Aaron T. Gerds, MD, MS, unpacks data seen with momelotinib for patients with anemic myelofibrosis.
Anemia is a common problem with myelofibrosis and can lead to a significant patient burden, according to Aaron T. Gerds, MD, MS. However, JAK inhibitors have demonstrated encouraging efficacy in this arena.
Gerds, who isan assistant professor in medicine (hematology and medical oncology) at the Cleveland Clinic Taussig Cancer Institute, recently presented findings from the phase 3 MOMENTUM trial (NCT04173494), which showed that in the open-label continuation phase, patients with myelofibrosis who have anemia and previously received a JAK inhibitor who stayed on momelotinib experienced durable transfusion independent, splenic response, and symptoms improvement. This was also observed in patients who or crossed over from danazol (Danocrine) to receive momelotinib.
In an interview with Oncology Nursing News®, Gerds discussed the findings from MOMENTUM, the trajectory of JAK inhibitors for the treatment of myelofibrosis, and whether momelotinib can contribute to the JAK inhibitor momentum; as well as the potential benefit these drugs can offer for patients with myelofibrosis who have anemia.
For patients on the momelotinib-to-momelotinib arm (n = 130), the week 24 symptom responses were sustained through week 48 of treatment in 97% of patients. This occurred in 100% of patients in the danazol-to-momelotinib arm (n = 40).1
Additionally, for the patients who did not have a Total Symptom Score (TSS) response to danazol and therefore crossed over to momelotinib at week 24, 29% experienced a TSS at 48 weeks. Also at week 48, 20% of patients who continued momelotinib in the open-label phase from momelotinib in the double-blind phase experienced a TSS.1
Early crossover to momelotinib was permitted if disease progression was confirmed. In the open-label crossover phase after 24 weeks of treatment, momelotinib was given at 200 mg daily.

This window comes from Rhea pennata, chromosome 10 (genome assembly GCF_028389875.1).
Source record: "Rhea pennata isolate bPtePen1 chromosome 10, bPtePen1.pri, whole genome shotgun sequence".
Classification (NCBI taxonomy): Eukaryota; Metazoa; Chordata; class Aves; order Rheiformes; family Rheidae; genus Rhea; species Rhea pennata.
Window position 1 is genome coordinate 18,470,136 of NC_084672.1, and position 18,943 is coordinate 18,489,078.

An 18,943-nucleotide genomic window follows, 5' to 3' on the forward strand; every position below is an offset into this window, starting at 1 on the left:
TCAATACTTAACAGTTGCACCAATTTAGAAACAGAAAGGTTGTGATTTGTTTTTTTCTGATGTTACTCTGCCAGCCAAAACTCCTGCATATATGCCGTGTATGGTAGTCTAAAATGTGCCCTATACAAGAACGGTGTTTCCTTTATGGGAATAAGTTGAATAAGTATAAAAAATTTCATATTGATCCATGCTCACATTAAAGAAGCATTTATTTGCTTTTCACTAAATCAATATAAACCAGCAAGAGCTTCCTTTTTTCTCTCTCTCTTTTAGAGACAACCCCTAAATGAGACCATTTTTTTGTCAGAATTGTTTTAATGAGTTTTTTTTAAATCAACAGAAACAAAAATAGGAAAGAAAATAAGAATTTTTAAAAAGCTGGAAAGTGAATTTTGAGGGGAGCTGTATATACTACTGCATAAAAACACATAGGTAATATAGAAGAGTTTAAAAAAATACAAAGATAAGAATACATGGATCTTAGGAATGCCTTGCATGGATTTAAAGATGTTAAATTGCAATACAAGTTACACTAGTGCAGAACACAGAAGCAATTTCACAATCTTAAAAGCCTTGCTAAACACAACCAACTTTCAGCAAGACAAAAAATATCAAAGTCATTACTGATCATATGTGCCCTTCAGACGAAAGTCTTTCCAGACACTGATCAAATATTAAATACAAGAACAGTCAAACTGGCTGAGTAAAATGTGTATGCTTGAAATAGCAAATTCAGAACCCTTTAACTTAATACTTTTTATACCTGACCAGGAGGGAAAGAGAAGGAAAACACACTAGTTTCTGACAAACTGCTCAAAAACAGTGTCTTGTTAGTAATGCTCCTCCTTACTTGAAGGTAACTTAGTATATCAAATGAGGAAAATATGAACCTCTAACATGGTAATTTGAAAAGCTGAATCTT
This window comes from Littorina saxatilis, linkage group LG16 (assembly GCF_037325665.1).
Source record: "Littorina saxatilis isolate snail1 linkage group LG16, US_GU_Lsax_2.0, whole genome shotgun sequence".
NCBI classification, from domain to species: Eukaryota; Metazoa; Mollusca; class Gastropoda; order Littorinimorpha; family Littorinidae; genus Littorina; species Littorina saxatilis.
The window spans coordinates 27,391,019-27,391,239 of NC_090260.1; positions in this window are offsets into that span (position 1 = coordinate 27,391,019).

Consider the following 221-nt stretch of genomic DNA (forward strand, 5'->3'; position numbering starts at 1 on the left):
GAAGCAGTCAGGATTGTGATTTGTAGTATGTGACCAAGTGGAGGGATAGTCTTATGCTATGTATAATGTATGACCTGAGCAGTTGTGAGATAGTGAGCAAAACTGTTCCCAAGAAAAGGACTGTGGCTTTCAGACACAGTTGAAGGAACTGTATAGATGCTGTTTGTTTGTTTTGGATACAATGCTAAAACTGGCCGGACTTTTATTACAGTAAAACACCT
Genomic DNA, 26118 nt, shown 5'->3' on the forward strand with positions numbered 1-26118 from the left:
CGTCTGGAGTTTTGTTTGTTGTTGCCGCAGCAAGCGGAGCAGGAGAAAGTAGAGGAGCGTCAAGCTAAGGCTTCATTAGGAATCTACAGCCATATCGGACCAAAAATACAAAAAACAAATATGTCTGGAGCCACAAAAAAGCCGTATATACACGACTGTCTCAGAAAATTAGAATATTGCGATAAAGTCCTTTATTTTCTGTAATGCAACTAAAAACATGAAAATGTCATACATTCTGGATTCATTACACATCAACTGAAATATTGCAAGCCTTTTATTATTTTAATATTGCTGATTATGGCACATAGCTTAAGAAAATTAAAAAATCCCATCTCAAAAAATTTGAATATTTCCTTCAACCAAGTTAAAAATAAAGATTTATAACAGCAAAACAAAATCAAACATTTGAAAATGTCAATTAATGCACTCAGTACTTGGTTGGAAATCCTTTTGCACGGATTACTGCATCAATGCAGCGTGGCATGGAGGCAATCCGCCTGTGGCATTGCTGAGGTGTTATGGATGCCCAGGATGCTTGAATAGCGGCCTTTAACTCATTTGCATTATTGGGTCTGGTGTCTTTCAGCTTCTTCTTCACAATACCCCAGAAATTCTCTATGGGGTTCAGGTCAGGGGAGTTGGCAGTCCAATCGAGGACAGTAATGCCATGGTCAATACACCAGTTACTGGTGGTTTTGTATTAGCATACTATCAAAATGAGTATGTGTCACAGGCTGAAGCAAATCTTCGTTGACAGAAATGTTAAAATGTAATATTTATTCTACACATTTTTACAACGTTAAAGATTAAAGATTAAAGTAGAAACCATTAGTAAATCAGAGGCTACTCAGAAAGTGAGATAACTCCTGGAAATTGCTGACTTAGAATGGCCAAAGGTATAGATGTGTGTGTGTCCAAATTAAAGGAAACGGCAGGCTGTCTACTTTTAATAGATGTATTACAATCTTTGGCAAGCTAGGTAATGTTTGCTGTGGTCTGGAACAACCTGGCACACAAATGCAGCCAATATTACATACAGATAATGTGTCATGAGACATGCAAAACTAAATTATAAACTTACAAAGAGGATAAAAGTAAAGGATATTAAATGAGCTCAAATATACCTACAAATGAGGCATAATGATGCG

“This study selected patients who had previous JAK inhibitor exposure, were anemic and also significantly symptomatic and had large spleens. It was looking to see if momelotinib was a better option for these patients,” Gerds explained. “Danazol was chosen as a comparator because it is an active agent in remedying anemia in these folks, and momelotinib is a special JAK inhibitor that not only can shrink spleens and improve symptom burden, but it can also have a potential effect on anemia through inhibition of ACVR1.”
“The first key take-home point from the data we presented was that there were no new toxicity or safety signal seen. The data was very consistent [with] what we saw in the original 24-week analysis. This is, of course, incredibly important when you think about the fact that these [patients] might be on this medication for a long time,” he added. “Moreover, the responses were quite durable. Patients who responded at week 24 continue to respond through week 48, whether we’re talking about transfusion independence, spleen volume response or symptom burden improvement.”
An interesting point from the data, according to Gerds, is that patients who did not show an original symptom response during their first 24 weeks of treatment did so during the next 24 weeks, indicating that additional therapy may be beneficial. Moreover, investigators looked at different platelet count cutoffs, and the response rates were similar no matter what the platelet count threshold was for that ad hoc analysis.
“That’s important because thrombocytopenia [can] often co-occur with anemia,” he noted. “So, if you have a drug that treats anemia, you also want [it to] have efficacy in patients who are thrombocytopenic.”